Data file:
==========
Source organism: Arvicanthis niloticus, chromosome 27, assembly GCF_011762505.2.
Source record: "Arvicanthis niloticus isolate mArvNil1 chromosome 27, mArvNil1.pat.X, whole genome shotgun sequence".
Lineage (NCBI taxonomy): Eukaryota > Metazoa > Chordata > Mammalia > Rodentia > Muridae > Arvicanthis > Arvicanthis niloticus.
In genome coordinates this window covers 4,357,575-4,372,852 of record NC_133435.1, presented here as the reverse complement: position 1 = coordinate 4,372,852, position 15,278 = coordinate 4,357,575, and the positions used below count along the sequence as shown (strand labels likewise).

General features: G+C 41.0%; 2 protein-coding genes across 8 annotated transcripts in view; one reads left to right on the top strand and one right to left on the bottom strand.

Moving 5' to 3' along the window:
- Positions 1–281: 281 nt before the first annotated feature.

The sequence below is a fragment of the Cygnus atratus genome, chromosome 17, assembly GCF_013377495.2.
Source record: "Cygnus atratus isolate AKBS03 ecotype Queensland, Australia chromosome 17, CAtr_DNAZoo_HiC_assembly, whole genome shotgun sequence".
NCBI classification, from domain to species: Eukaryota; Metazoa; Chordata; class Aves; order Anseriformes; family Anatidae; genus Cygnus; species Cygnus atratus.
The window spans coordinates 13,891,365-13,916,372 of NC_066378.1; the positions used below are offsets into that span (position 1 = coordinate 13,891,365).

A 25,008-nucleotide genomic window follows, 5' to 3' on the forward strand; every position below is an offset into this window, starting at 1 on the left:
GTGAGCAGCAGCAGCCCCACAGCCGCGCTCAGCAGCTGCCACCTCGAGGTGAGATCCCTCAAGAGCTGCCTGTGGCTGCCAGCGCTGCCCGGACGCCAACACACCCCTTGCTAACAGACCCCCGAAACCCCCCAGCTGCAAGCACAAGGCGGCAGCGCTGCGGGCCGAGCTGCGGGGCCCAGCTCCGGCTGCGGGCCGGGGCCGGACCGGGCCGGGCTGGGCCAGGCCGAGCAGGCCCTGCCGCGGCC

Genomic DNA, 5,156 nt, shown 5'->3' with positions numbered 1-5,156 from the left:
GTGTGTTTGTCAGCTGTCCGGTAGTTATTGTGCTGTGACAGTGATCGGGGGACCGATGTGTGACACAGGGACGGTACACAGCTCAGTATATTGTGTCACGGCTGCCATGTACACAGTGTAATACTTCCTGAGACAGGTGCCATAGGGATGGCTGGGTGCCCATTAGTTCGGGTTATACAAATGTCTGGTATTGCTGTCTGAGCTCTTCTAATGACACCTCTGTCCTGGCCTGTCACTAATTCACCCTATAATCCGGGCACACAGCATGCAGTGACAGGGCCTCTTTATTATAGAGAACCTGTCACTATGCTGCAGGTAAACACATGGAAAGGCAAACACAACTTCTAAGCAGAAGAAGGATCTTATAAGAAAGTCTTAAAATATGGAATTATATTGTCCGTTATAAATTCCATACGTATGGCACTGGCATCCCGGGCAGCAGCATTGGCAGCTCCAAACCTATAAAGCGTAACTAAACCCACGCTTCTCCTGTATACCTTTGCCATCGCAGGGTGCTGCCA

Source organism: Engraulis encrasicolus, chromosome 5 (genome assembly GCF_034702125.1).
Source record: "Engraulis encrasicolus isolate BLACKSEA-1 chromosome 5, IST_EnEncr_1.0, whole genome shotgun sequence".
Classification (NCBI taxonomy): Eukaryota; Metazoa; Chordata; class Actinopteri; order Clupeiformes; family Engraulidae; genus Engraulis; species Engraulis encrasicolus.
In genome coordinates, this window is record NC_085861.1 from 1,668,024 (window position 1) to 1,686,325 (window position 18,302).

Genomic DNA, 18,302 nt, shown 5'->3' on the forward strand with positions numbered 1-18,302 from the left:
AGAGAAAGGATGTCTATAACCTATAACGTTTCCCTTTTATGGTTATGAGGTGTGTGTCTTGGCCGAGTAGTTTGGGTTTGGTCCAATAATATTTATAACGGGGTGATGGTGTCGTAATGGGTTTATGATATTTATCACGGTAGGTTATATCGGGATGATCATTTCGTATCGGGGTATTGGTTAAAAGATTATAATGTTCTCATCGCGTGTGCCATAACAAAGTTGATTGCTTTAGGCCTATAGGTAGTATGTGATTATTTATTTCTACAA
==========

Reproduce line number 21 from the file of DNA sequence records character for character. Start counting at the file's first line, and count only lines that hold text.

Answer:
AGAGAAAGGATGTCTATAACCTATAACGTTTCCCTTTTATGGTTATGAGGTGTGTGTCTTGGCCGAGTAGTTTGGGTTTGGTCCAATAATATTTATAACGGGGTGATGGTGTCGTAATGGGTTTATGATATTTATCACGGTAGGTTATATCGGGATGATCATTTCGTATCGGGGTATTGGTTAAAAGATTATAATGTTCTCATCGCGTGTGCCATAACAAAGTTGATTGCTTTAGGCCTATAGGTAGTATGTGATTATTTATTTCTACAA